Jordan Clarkson provided another spark off the bench and Julius Randle notched a double-double in a victory against the New York Knicks, but not to be overlooked were the contributions Alex Caruso made in a career-high 31 minutes.
Tyler Ennis received another start in place of the injured Lonzo Ball, but his effectiveness was largely limited to the first quarter. When the Lakers struggled out of halftime, Caruso was among the five substitutions head coach Luke Walton quickly made as he looked to reverse the tide.
Caruso finished with nine points and eight assists, both of which were career-best marks, to go along with four rebounds and one steal.
“We’ve been a big fan of his, at least I have since I met him for Summer League,” Walton said. “And I feel like he hasn’t been as aggressive when he’s had his opportunities with us. The last two games, I think he’s really changed his mindset.”
Caruso admitted to at times being consumed by pressing to avoid making mistakes. For a player on a two-way contract, that’s certainly understandable. The parameters of such a contract limit a player to 45 days with the NBA team.
“I’m keeping track. I’ve got to make the most of them,” Caruso said. “Getting opportunities like this is what guys in my position live for. I’m getting better in each game, just getting acclimated to it and getting comfortable. I think that’s starting to show.”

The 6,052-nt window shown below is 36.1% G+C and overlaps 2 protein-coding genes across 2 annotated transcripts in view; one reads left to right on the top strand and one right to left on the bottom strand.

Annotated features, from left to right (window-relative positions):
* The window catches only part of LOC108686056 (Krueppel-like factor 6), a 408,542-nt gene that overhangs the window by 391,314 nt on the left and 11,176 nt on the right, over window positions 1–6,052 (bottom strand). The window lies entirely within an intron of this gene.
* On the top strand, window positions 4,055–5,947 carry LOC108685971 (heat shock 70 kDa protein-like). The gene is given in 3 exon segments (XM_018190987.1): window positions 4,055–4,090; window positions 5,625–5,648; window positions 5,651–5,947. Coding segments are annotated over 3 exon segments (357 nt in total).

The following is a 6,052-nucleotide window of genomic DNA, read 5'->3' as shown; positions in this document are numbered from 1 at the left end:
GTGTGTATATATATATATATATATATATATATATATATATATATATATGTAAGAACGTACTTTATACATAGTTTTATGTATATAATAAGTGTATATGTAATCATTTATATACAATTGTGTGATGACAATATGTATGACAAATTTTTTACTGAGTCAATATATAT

Injuries to Ball, Kentavious Caldwell-Pope and Brandon Ingram opened a window for Caruso in the past two games. That he’s not limited to playing point guard has furthered his cause.
“He’s got great size. He’s tough, so he can guard multiple positions in a modern NBA where a lot of teams switch everything,” Walton said.
By Caruso’s calculations, he’s just over halfway through his allotted time with the Lakers. A return to South Bay, whenever it comes, means adjusting back to being a leader. It’s a stark contrast to Caruso’s role with the big club.
“Whenever I’m up with this team it’s finding my niche and getting comfortable with that. When I’m with the South Bay team it’s a little different, it’s a little more leadership,” he said.
“Getting comfortable and being efficient with those two roles is the biggest thing. I think it’s about balancing the two roles that I have with the two teams.”
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